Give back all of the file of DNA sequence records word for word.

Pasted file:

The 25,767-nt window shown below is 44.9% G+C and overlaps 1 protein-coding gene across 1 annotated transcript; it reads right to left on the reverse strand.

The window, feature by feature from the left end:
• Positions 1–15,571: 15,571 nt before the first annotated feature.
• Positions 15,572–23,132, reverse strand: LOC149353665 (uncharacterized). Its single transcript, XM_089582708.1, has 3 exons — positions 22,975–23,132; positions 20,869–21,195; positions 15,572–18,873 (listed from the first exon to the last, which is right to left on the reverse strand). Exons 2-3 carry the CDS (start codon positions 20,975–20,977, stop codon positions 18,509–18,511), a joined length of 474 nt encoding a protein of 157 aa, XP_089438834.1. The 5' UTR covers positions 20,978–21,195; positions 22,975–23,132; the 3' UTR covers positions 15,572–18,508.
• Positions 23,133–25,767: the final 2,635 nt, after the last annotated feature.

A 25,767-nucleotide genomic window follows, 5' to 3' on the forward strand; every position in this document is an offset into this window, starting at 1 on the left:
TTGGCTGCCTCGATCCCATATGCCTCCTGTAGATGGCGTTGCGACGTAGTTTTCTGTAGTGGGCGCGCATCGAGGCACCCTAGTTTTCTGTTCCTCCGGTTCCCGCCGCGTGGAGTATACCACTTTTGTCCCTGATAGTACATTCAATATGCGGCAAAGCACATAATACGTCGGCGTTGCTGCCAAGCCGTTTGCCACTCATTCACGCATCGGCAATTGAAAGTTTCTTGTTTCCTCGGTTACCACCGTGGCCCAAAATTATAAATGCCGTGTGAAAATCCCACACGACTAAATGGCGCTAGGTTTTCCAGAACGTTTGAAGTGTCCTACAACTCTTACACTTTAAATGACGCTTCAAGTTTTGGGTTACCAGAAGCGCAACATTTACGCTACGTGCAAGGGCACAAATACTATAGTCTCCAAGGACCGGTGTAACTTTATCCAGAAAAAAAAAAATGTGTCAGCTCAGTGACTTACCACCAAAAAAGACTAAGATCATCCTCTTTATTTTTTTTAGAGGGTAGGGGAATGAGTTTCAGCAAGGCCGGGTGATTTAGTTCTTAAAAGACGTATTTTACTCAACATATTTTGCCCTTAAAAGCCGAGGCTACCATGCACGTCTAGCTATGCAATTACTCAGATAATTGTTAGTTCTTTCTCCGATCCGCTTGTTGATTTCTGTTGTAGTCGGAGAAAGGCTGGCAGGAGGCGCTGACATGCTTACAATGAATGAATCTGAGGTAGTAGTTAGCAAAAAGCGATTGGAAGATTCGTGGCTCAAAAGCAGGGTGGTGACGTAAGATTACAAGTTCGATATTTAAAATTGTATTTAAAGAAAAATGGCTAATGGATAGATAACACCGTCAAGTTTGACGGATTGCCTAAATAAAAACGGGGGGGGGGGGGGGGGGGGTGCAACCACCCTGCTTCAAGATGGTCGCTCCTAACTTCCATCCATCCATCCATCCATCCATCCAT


The 25,767-nt window shown below is 44.9% G+C and overlaps 1 protein-coding gene across 1 annotated transcript; it reads right to left on the reverse strand.

The window, feature by feature from the left end:
• Positions 1–15,571: 15,571 nt before the first annotated feature.
• Positions 15,572–23,132, reverse strand: LOC149353665 (uncharacterized). Its single transcript, XM_089582708.1, has 3 exons — positions 22,975–23,132; positions 20,869–21,195; positions 15,572–18,873 (listed from the first exon to the last, which is right to left on the reverse strand). Exons 2-3 carry the CDS (start codon positions 20,975–20,977, stop codon positions 18,509–18,511), a joined length of 474 nt encoding a protein of 157 aa, XP_089438834.1. The 5' UTR covers positions 20,978–21,195; positions 22,975–23,132; the 3' UTR covers positions 15,572–18,508.
• Positions 23,133–25,767: the final 2,635 nt, after the last annotated feature.

A 25,767-nucleotide genomic window follows, 5' to 3' on the forward strand; every position in this document is an offset into this window, starting at 1 on the left:
TTGGCTGCCTCGATCCCATATGCCTCCTGTAGATGGCGTTGCGACGTAGTTTTCTGTAGTGGGCGCGCATCGAGGCACCCTAGTTTTCTGTTCCTCCGGTTCCCGCCGCGTGGAGTATACCACTTTTGTCCCTGATAGTACATTCAATATGCGGCAAAGCACATAATACGTCGGCGTTGCTGCCAAGCCGTTTGCCACTCATTCACGCATCGGCAATTGAAAGTTTCTTGTTTCCTCGGTTACCACCGTGGCCCAAAATTATAAATGCCGTGTGAAAATCCCACACGACTAAATGGCGCTAGGTTTTCCAGAACGTTTGAAGTGTCCTACAACTCTTACACTTTAAATGACGCTTCAAGTTTTGGGTTACCAGAAGCGCAACATTTACGCTACGTGCAAGGGCACAAATACTATAGTCTCCAAGGACCGGTGTAACTTTATCCAGAAAAAAAAAAATGTGTCAGCTCAGTGACTTACCACCAAAAAAGACTAAGATCATCCTCTTTATTTTTTTTAGAGGGTAGGGGAATGAGTTTCAGCAAGGCCGGGTGATTTAGTTCTTAAAAGACGTATTTTACTCAACATATTTTGCCCTTAAAAGCCGAGGCTACCATGCACGTCTAGCTATGCAATTACTCAGATAATTGTTAGTTCTTTCTCCGATCCGCTTGTTGATTTCTGTTGTAGTCGGAGAAAGGCTGGCAGGAGGCGCTGACATGCTTACAATGAATGAATCTGAGGTAGTAGTTAGCAAAAAGCGATTGGAAGATTCGTGGCTCAAAAGCAGGGTGGTGACGTAAGATTACAAGTTCGATATTTAAAATTGTATTTAAAGAAAAATGGCTAATGGATAGATAACACCGTCAAGTTTGACGGATTGCCTAAATAAAAACGGGGGGGGGGGGGGGGGGGGTGCAACCACCCTGCTTCAAGATGGTCGCTCCTAACTTCCATCCATCCATCCATCCATCCATCCAT